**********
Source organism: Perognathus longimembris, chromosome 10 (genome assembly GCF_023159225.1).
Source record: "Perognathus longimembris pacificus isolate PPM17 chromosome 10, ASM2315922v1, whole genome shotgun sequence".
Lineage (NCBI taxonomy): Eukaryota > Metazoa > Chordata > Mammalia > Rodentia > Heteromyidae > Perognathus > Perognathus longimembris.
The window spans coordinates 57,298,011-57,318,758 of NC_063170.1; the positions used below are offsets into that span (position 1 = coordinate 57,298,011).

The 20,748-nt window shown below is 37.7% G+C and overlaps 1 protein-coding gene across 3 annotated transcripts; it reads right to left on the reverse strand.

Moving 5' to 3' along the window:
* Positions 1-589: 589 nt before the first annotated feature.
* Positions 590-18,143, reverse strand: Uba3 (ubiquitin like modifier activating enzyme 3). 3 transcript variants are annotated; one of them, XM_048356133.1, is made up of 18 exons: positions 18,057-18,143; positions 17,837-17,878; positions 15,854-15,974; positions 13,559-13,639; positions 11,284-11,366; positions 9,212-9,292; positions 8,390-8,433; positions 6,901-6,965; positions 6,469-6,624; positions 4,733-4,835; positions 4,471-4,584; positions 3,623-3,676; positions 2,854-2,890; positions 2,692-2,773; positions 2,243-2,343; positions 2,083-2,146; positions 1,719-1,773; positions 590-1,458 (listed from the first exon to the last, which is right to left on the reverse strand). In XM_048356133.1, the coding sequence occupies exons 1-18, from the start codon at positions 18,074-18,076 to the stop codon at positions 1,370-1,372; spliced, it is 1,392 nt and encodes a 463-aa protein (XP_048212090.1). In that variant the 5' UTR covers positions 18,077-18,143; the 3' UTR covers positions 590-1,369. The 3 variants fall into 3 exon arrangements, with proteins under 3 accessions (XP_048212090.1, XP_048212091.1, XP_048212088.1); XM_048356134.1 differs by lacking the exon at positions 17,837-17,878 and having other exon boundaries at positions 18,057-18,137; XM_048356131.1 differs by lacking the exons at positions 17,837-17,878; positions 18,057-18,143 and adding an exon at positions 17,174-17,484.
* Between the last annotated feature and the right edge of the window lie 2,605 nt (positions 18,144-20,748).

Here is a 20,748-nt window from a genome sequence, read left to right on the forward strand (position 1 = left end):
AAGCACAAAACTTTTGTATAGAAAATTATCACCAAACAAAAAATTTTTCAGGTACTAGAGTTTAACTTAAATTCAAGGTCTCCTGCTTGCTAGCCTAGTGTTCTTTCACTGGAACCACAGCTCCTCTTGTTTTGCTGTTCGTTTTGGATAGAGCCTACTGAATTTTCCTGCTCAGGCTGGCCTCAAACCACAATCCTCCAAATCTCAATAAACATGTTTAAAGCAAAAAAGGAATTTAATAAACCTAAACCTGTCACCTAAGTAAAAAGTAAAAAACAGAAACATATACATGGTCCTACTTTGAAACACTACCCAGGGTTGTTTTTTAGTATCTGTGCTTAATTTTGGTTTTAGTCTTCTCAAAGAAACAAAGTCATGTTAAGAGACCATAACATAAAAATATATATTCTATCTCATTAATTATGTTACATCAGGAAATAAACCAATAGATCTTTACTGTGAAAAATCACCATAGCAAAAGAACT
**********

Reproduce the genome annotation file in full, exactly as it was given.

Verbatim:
Source organism: Perognathus longimembris, chromosome 10 (genome assembly GCF_023159225.1).
Source record: "Perognathus longimembris pacificus isolate PPM17 chromosome 10, ASM2315922v1, whole genome shotgun sequence".
Lineage (NCBI taxonomy): Eukaryota > Metazoa > Chordata > Mammalia > Rodentia > Heteromyidae > Perognathus > Perognathus longimembris.
The window spans coordinates 57,298,011-57,318,758 of NC_063170.1; the positions used below are offsets into that span (position 1 = coordinate 57,298,011).

The 20,748-nt window shown below is 37.7% G+C and overlaps 1 protein-coding gene across 3 annotated transcripts; it reads right to left on the reverse strand.

Moving 5' to 3' along the window:
* Positions 1-589: 589 nt before the first annotated feature.
* Positions 590-18,143, reverse strand: Uba3 (ubiquitin like modifier activating enzyme 3). 3 transcript variants are annotated; one of them, XM_048356133.1, is made up of 18 exons: positions 18,057-18,143; positions 17,837-17,878; positions 15,854-15,974; positions 13,559-13,639; positions 11,284-11,366; positions 9,212-9,292; positions 8,390-8,433; positions 6,901-6,965; positions 6,469-6,624; positions 4,733-4,835; positions 4,471-4,584; positions 3,623-3,676; positions 2,854-2,890; positions 2,692-2,773; positions 2,243-2,343; positions 2,083-2,146; positions 1,719-1,773; positions 590-1,458 (listed from the first exon to the last, which is right to left on the reverse strand). In XM_048356133.1, the coding sequence occupies exons 1-18, from the start codon at positions 18,074-18,076 to the stop codon at positions 1,370-1,372; spliced, it is 1,392 nt and encodes a 463-aa protein (XP_048212090.1). In that variant the 5' UTR covers positions 18,077-18,143; the 3' UTR covers positions 590-1,369. The 3 variants fall into 3 exon arrangements, with proteins under 3 accessions (XP_048212090.1, XP_048212091.1, XP_048212088.1); XM_048356134.1 differs by lacking the exon at positions 17,837-17,878 and having other exon boundaries at positions 18,057-18,137; XM_048356131.1 differs by lacking the exons at positions 17,837-17,878; positions 18,057-18,143 and adding an exon at positions 17,174-17,484.
* Between the last annotated feature and the right edge of the window lie 2,605 nt (positions 18,144-20,748).

Here is a 20,748-nt window from a genome sequence, read left to right on the forward strand (position 1 = left end):
AAGCACAAAACTTTTGTATAGAAAATTATCACCAAACAAAAAATTTTTCAGGTACTAGAGTTTAACTTAAATTCAAGGTCTCCTGCTTGCTAGCCTAGTGTTCTTTCACTGGAACCACAGCTCCTCTTGTTTTGCTGTTCGTTTTGGATAGAGCCTACTGAATTTTCCTGCTCAGGCTGGCCTCAAACCACAATCCTCCAAATCTCAATAAACATGTTTAAAGCAAAAAAGGAATTTAATAAACCTAAACCTGTCACCTAAGTAAAAAGTAAAAAACAGAAACATATACATGGTCCTACTTTGAAACACTACCCAGGGTTGTTTTTTAGTATCTGTGCTTAATTTTGGTTTTAGTCTTCTCAAAGAAACAAAGTCATGTTAAGAGACCATAACATAAAAATATATATTCTATCTCATTAATTATGTTACATCAGGAAATAAACCAATAGATCTTTACTGTGAAAAATCACCATAGCAAAAGAACT